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Saponara Brain & Spine Center is your Brain and Spine care specialist offering state of the art functional neurology and chiropractic care in Hilton Head. Whether you’ve had a traumatic brain injury,  injured yourself around the house, or gotten injured on the sports field, we can help ensure that you recover as fully as possible. We work with your entire care team collaboratively to help you get back to living your life.

Brain Injuries

Concussion/Traumatic Brain Injury

Concussion/mTBI is a brain injury that changes the way the brain functions. Most of the time, structural damage does not occur, therefore, imaging of the brain like MRI and CT brain scans are usually normal, but symptoms like headaches, head pressure, confusion, fogginess, dizziness, nausea, delayed responses to questions, and memory-loss typically occur. No two head traumas are exactly the same, and due to the shape of the human skull, there is always a rotational aspect to head traumas that causes the brain to twist and damage the central or inner parts of the brain, leading to the symptoms listed above. Concussions do not always result in loss of consciousness, which is a common mistake when diagnosing.

Hypoxic Brain Injury

Hypoxic brain injury is a condition where reduced oxygen supply damages the brain. Oxygen is one of the major fuel supplies of the brain, and if absent for even a small amount of time, can lead to permanent brain cell death. Many conditions can result in a mild form of hypoxic brain injury, such as severe asthma, anemia, ascent from deep water dives, flying in an unpressurized cabin, and intense exercise at high altitudes. More severe cases of hypoxic brain injury stem from situations such as, drowning, choking, strangulation, pre and postnatal traumatic events, smoke inhalation, drug overdoses, and shock. Symptoms can vary greatly depending on the area of the brain affected.


A stroke occurs when there is a lack of blood flow to an area of the brain, leading to brain cell damage and death. There are two types of stroke. The first is from a blockage of blood flow whereas the second is from bleeding. The area of the brain that receives a lack of blood supply or is damaged by a bleed, will result in dysfunction. Some damage can recover, while some damage will remain permanent without proper treatment. Symptoms can occur rapidly, including the inability to move or feel one side of the face or body, difficulty with speech, and vertigo. This is a medical emergency. Once the patient is in a stable condition, they should consider seeking a functional brain analysis with specific brain therapy to regain function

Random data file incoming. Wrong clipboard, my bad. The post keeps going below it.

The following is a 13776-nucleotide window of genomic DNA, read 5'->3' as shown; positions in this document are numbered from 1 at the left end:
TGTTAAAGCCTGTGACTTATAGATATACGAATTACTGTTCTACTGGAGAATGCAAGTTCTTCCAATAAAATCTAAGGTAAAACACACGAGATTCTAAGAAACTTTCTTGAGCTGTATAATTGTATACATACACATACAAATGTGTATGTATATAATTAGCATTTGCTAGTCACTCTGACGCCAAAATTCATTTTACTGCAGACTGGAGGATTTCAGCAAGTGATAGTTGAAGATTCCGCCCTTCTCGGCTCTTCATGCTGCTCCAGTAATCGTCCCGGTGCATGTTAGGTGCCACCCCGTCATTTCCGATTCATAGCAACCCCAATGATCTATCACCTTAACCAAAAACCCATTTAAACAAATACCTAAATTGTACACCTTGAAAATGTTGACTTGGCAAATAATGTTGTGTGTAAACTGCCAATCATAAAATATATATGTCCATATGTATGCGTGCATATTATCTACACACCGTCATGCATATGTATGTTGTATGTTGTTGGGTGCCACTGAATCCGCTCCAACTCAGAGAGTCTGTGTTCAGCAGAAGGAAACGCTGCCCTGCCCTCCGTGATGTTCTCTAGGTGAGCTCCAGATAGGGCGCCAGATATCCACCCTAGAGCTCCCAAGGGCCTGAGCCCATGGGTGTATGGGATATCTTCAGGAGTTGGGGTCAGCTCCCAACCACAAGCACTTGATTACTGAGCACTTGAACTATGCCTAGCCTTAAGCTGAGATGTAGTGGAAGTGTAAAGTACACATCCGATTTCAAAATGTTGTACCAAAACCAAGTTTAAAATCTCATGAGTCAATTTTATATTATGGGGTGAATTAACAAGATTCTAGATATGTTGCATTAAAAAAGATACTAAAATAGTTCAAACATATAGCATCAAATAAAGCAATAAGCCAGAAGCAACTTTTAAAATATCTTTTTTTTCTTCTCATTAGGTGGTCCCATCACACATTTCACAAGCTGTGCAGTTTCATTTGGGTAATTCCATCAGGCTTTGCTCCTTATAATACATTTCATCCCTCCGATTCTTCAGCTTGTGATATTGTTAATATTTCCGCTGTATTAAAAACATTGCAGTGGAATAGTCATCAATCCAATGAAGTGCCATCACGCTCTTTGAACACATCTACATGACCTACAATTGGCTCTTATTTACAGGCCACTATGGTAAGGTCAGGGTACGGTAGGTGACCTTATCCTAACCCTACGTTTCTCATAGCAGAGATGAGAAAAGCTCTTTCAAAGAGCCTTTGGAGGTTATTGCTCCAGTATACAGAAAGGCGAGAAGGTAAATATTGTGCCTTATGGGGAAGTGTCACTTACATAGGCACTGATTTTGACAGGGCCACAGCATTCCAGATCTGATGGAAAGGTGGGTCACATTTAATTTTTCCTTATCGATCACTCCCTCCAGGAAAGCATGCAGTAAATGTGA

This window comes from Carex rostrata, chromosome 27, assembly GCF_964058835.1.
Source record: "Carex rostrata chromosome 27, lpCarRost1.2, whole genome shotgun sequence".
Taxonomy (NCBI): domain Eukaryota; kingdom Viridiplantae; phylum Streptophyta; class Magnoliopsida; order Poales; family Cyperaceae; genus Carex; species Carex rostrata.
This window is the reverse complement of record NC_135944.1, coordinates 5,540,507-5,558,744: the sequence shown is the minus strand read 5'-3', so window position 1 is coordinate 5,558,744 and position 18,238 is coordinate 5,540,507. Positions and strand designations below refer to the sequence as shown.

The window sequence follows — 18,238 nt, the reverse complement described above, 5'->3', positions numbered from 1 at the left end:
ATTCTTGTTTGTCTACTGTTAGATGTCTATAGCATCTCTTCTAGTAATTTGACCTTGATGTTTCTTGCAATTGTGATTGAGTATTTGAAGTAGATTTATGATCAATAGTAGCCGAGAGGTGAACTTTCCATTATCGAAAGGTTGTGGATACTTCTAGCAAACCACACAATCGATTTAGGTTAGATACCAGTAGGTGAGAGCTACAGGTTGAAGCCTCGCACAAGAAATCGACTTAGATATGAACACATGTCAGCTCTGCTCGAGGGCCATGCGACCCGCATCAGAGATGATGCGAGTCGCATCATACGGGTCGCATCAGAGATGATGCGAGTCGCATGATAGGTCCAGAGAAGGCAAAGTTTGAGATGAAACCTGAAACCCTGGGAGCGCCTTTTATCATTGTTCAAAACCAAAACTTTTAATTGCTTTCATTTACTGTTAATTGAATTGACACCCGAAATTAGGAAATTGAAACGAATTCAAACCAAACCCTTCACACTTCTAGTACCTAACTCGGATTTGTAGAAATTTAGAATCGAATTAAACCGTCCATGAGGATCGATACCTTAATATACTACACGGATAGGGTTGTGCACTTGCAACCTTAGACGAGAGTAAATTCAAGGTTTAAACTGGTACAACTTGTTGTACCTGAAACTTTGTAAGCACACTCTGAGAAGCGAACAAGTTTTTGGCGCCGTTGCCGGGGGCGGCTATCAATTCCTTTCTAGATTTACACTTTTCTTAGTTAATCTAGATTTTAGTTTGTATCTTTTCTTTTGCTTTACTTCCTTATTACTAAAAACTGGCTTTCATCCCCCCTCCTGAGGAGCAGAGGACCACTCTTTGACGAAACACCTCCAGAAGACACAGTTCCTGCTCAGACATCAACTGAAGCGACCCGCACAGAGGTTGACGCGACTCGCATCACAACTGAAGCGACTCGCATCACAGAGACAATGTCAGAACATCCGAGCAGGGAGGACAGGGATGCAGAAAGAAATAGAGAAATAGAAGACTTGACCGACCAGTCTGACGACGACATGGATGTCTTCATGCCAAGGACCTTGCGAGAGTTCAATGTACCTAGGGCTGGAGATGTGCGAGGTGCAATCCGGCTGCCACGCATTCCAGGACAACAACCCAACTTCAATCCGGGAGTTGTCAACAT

Vestibular Conditions


Benign Paroxysmal Positional Vertigo (BPPV) is the most common cause of spinning dizziness, which is related to the ear. This kind of spinning dizziness is called vertigo. The ear normally uses small crystals called “otoconia” to determine the direction of gravity, the problem occurs when these crystals become misplaced in an ear canal. This causes the sensation of vertigo (spinning) every time they are disturbed by head motion. This typically will cause symptoms when looking up, rolling over in bed, or bending under things. Other characteristics of BPPV are intense vertigo (room spinning), nausea, but rarely vomiting, it lasts for short duration (minutes), and characteristic eye movements called nystagmus is present.

Peripheral Vertigo

There are a number of other relatively common peripheral causes of vertigo, which include; Meniere’s Disease, Recurrent Vestibulopathy and Vestibular Neuritis, and BPPV. In each of these peripheral causes of vertigo something has affected the vestibular apparatus.

Central Vertigo

Central causes can be related to a problem with the brain itself such a tumor or stroke or are related to outside conditions which affect the brain indirectly like drugs such as alcohol. Other disorders that affect the brain indirectly include heart disease and rhythm abnormalities, which interrupt the supply of oxygen to the brain and can cause dizziness. This is similar to the common experience of feeling lightheaded when standing too quickly.


You might know this as an inner ear infection It happens when a fragile structure deep inside your ear known as a labyrinth gets inflamed. This affects not just your balance and hearing, but you also may have ear pain, pressure, pus or fluid coming from your ear, nausea, and a high fever.

Vestibular Neuritis